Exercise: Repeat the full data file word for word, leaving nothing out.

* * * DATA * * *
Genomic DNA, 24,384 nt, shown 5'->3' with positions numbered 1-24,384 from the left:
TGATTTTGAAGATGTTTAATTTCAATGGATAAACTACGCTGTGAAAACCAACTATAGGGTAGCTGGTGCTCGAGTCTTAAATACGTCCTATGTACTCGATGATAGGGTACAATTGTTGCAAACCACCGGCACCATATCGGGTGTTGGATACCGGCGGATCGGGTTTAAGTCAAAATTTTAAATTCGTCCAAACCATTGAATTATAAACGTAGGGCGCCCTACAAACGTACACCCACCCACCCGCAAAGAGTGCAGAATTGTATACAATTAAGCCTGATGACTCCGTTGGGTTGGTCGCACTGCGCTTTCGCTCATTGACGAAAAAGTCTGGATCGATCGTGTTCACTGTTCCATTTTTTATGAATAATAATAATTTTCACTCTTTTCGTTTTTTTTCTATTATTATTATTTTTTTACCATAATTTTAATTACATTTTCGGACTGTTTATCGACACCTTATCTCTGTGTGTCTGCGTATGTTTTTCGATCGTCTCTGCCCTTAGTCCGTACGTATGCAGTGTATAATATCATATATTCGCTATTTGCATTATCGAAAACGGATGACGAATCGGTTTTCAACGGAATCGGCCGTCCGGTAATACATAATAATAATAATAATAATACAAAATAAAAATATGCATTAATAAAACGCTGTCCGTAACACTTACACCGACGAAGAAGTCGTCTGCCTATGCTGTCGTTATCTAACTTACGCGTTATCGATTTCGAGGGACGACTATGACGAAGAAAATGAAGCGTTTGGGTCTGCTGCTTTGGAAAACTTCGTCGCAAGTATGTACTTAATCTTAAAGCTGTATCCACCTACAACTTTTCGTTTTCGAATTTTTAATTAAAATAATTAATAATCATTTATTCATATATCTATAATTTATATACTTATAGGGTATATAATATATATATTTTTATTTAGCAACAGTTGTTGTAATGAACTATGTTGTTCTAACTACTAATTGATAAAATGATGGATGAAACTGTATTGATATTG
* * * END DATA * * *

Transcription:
Genomic DNA, 24,384 nt, shown 5'->3' with positions numbered 1-24,384 from the left:
TGATTTTGAAGATGTTTAATTTCAATGGATAAACTACGCTGTGAAAACCAACTATAGGGTAGCTGGTGCTCGAGTCTTAAATACGTCCTATGTACTCGATGATAGGGTACAATTGTTGCAAACCACCGGCACCATATCGGGTGTTGGATACCGGCGGATCGGGTTTAAGTCAAAATTTTAAATTCGTCCAAACCATTGAATTATAAACGTAGGGCGCCCTACAAACGTACACCCACCCACCCGCAAAGAGTGCAGAATTGTATACAATTAAGCCTGATGACTCCGTTGGGTTGGTCGCACTGCGCTTTCGCTCATTGACGAAAAAGTCTGGATCGATCGTGTTCACTGTTCCATTTTTTATGAATAATAATAATTTTCACTCTTTTCGTTTTTTTTCTATTATTATTATTTTTTTACCATAATTTTAATTACATTTTCGGACTGTTTATCGACACCTTATCTCTGTGTGTCTGCGTATGTTTTTCGATCGTCTCTGCCCTTAGTCCGTACGTATGCAGTGTATAATATCATATATTCGCTATTTGCATTATCGAAAACGGATGACGAATCGGTTTTCAACGGAATCGGCCGTCCGGTAATACATAATAATAATAATAATAATACAAAATAAAAATATGCATTAATAAAACGCTGTCCGTAACACTTACACCGACGAAGAAGTCGTCTGCCTATGCTGTCGTTATCTAACTTACGCGTTATCGATTTCGAGGGACGACTATGACGAAGAAAATGAAGCGTTTGGGTCTGCTGCTTTGGAAAACTTCGTCGCAAGTATGTACTTAATCTTAAAGCTGTATCCACCTACAACTTTTCGTTTTCGAATTTTTAATTAAAATAATTAATAATCATTTATTCATATATCTATAATTTATATACTTATAGGGTATATAATATATATATTTTTATTTAGCAACAGTTGTTGTAATGAACTATGTTGTTCTAACTACTAATTGATAAAATGATGGATGAAACTGTATTGATATTG